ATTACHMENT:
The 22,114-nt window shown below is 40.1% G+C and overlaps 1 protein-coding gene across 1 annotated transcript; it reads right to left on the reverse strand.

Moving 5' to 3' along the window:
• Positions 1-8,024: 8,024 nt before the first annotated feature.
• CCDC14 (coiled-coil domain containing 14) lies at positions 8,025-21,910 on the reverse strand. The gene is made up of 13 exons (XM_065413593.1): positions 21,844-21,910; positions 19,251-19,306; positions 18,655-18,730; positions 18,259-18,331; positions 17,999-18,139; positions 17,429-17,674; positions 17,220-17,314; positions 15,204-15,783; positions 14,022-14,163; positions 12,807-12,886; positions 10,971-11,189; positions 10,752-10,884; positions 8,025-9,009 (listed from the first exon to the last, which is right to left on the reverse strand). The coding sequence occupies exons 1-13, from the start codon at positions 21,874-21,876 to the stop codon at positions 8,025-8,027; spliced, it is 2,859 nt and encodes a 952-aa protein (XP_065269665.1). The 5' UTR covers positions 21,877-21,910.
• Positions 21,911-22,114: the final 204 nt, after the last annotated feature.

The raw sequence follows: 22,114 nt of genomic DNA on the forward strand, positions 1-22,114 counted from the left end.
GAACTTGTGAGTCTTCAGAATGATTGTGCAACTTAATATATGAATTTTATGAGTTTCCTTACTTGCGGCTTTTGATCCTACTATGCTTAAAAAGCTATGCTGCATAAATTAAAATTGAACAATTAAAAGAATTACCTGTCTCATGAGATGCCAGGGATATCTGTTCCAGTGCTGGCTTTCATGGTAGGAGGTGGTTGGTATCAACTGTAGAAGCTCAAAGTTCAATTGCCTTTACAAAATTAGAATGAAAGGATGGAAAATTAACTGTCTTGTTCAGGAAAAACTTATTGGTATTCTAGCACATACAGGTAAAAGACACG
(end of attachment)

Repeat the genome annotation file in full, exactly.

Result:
The 22,114-nt window shown below is 40.1% G+C and overlaps 1 protein-coding gene across 1 annotated transcript; it reads right to left on the reverse strand.

Moving 5' to 3' along the window:
• Positions 1-8,024: 8,024 nt before the first annotated feature.
• CCDC14 (coiled-coil domain containing 14) lies at positions 8,025-21,910 on the reverse strand. The gene is made up of 13 exons (XM_065413593.1): positions 21,844-21,910; positions 19,251-19,306; positions 18,655-18,730; positions 18,259-18,331; positions 17,999-18,139; positions 17,429-17,674; positions 17,220-17,314; positions 15,204-15,783; positions 14,022-14,163; positions 12,807-12,886; positions 10,971-11,189; positions 10,752-10,884; positions 8,025-9,009 (listed from the first exon to the last, which is right to left on the reverse strand). The coding sequence occupies exons 1-13, from the start codon at positions 21,874-21,876 to the stop codon at positions 8,025-8,027; spliced, it is 2,859 nt and encodes a 952-aa protein (XP_065269665.1). The 5' UTR covers positions 21,877-21,910.
• Positions 21,911-22,114: the final 204 nt, after the last annotated feature.

The raw sequence follows: 22,114 nt of genomic DNA on the forward strand, positions 1-22,114 counted from the left end.
GAACTTGTGAGTCTTCAGAATGATTGTGCAACTTAATATATGAATTTTATGAGTTTCCTTACTTGCGGCTTTTGATCCTACTATGCTTAAAAAGCTATGCTGCATAAATTAAAATTGAACAATTAAAAGAATTACCTGTCTCATGAGATGCCAGGGATATCTGTTCCAGTGCTGGCTTTCATGGTAGGAGGTGGTTGGTATCAACTGTAGAAGCTCAAAGTTCAATTGCCTTTACAAAATTAGAATGAAAGGATGGAAAATTAACTGTCTTGTTCAGGAAAAACTTATTGGTATTCTAGCACATACAGGTAAAAGACACG